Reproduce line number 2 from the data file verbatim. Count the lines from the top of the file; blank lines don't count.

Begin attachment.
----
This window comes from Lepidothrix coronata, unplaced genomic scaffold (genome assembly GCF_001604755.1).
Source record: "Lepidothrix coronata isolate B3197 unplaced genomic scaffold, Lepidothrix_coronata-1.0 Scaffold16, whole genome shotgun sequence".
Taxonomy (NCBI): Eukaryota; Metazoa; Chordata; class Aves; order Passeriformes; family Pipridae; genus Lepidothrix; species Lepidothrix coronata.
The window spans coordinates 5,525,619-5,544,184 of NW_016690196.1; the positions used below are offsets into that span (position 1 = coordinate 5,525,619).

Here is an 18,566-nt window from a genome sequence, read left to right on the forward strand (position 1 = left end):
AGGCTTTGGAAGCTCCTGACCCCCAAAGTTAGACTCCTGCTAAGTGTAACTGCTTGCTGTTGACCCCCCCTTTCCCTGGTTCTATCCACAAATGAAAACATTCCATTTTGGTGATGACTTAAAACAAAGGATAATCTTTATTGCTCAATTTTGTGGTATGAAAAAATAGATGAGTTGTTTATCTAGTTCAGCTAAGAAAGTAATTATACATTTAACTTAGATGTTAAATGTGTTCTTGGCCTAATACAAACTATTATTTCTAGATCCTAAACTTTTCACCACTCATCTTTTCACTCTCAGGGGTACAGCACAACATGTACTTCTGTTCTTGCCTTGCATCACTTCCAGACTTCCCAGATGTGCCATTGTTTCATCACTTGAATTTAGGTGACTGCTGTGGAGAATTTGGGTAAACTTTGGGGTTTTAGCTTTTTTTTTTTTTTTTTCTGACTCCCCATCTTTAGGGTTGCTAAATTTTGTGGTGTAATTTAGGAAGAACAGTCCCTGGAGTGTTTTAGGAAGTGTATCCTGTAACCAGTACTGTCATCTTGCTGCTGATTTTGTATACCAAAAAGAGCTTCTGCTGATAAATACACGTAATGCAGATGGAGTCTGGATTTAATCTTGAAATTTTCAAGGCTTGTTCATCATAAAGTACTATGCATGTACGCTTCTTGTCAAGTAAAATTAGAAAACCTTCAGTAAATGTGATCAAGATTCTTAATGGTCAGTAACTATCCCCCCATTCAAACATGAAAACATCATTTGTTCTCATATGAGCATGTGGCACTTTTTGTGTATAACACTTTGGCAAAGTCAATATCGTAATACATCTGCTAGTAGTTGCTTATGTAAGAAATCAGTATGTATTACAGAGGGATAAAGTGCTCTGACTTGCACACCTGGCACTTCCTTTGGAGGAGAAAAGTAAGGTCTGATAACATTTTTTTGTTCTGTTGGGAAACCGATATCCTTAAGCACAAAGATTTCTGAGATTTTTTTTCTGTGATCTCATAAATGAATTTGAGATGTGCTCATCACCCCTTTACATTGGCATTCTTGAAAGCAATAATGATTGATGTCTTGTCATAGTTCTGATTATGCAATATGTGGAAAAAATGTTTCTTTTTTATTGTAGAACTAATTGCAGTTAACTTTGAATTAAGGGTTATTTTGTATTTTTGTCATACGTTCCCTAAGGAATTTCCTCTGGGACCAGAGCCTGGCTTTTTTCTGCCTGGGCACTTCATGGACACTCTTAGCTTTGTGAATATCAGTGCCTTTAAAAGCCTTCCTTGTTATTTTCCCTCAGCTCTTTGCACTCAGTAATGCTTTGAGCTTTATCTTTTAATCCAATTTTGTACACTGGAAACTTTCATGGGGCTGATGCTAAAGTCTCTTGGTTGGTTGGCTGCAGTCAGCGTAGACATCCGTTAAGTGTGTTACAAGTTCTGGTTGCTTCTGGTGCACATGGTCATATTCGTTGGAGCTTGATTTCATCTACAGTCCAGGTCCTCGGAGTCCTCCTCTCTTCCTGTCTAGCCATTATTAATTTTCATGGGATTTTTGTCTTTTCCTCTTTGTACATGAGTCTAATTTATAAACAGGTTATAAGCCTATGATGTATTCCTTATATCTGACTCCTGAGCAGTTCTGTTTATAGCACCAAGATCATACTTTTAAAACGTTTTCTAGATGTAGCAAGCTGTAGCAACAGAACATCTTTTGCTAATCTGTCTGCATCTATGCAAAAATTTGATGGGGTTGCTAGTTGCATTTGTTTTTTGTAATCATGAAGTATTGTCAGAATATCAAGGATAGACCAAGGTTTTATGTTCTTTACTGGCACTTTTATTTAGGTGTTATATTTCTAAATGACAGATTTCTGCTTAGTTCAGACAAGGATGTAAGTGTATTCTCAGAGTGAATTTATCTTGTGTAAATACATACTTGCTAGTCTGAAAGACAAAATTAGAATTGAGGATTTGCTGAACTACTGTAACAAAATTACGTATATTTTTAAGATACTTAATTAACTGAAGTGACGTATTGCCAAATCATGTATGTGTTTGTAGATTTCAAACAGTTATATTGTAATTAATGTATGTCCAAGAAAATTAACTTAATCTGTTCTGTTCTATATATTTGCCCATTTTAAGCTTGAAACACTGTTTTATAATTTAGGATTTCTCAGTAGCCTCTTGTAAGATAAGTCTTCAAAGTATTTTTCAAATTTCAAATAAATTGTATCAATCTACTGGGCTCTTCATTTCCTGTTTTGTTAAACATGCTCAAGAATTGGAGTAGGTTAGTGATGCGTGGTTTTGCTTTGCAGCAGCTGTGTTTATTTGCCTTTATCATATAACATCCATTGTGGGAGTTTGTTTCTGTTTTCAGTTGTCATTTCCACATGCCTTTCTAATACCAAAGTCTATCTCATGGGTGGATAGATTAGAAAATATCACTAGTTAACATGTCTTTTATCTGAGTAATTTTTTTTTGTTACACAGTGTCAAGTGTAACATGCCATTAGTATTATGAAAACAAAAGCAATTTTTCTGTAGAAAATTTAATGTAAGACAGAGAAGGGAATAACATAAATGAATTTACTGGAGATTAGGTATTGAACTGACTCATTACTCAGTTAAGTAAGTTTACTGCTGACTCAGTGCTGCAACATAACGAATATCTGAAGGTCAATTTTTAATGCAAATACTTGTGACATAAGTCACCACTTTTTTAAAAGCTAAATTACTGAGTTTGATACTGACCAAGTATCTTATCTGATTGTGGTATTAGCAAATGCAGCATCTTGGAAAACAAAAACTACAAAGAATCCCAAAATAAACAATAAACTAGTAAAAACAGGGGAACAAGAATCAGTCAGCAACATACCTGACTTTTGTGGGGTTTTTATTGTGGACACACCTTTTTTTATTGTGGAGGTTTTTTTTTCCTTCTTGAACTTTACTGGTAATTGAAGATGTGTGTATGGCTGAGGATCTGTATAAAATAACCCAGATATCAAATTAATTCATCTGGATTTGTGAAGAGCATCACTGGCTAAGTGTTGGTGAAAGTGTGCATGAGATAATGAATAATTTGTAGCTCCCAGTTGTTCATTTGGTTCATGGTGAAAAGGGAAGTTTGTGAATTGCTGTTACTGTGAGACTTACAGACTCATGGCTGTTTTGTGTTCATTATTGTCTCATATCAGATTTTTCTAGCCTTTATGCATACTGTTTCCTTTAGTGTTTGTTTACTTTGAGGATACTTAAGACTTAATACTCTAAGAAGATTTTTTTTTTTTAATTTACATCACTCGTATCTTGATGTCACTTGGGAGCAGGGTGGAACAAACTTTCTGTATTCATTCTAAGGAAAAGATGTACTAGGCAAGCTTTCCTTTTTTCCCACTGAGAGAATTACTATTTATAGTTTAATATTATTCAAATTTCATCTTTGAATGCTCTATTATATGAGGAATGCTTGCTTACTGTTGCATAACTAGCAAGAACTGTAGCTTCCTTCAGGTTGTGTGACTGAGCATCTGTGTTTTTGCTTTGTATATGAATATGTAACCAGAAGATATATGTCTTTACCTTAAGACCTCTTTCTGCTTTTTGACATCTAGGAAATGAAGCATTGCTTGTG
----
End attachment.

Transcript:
Source record: "Lepidothrix coronata isolate B3197 unplaced genomic scaffold, Lepidothrix_coronata-1.0 Scaffold16, whole genome shotgun sequence".